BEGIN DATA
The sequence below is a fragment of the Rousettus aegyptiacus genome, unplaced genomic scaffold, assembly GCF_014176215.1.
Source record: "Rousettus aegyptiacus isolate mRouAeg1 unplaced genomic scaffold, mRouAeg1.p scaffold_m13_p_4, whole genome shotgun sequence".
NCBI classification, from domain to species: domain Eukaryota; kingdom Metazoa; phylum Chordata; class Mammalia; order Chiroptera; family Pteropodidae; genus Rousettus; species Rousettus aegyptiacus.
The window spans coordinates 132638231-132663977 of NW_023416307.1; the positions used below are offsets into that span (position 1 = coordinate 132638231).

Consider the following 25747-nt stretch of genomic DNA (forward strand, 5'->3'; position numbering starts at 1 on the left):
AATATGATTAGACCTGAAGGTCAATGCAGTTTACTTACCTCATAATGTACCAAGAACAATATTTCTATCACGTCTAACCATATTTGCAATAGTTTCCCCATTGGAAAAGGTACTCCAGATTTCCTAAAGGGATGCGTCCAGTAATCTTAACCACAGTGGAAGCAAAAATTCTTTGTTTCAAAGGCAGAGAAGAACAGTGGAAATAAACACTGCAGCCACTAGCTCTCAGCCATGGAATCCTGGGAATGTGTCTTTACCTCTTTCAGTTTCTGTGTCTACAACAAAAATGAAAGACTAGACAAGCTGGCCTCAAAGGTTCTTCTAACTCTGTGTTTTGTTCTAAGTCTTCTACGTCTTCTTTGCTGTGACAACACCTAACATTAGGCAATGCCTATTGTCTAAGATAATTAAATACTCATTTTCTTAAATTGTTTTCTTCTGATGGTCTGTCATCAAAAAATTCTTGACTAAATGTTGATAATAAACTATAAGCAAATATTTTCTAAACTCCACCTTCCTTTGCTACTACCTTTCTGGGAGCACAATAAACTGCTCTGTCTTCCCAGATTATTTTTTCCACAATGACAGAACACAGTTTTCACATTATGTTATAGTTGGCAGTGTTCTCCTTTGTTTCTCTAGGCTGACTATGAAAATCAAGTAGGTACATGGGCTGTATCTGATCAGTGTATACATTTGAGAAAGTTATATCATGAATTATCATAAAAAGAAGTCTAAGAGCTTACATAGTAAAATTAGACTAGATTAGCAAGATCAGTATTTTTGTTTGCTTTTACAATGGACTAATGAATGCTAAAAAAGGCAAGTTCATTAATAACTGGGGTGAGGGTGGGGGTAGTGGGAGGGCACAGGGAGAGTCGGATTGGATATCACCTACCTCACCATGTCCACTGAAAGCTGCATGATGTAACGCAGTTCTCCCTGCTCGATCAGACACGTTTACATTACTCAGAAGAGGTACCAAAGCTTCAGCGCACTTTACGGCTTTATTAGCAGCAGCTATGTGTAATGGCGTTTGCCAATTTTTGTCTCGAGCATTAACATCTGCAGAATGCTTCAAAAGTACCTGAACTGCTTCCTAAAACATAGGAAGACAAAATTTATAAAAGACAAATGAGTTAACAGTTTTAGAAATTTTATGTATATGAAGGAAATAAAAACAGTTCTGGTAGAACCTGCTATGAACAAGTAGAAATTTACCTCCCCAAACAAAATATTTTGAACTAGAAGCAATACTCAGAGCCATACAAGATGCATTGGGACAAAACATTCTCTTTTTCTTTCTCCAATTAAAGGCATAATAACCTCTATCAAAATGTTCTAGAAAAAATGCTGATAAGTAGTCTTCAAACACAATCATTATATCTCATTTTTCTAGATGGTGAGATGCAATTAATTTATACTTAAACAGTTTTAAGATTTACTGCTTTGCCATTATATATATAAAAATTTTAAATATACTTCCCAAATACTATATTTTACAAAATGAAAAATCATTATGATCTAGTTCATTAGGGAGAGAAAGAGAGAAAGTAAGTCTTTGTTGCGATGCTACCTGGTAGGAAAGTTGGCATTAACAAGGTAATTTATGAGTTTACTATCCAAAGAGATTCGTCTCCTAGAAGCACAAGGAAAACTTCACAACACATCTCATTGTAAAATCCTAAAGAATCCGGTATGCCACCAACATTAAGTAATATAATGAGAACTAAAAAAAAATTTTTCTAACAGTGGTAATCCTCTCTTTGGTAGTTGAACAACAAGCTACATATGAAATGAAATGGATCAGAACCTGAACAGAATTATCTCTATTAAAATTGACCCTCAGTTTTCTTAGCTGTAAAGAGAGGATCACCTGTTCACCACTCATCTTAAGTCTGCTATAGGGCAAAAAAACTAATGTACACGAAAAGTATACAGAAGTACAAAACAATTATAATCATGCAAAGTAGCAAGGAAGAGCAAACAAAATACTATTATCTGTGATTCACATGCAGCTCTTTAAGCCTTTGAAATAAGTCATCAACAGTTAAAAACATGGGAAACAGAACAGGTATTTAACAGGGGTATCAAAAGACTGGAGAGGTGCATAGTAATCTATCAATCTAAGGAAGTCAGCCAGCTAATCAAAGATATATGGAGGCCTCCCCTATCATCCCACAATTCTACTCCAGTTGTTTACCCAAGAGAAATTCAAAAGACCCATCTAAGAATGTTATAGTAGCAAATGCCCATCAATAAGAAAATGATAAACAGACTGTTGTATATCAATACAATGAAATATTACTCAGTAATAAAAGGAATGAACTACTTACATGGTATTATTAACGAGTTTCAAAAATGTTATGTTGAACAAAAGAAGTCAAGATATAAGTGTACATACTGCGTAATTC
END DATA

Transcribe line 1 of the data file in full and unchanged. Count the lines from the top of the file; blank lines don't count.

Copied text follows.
The sequence below is a fragment of the Rousettus aegyptiacus genome, unplaced genomic scaffold, assembly GCF_014176215.1.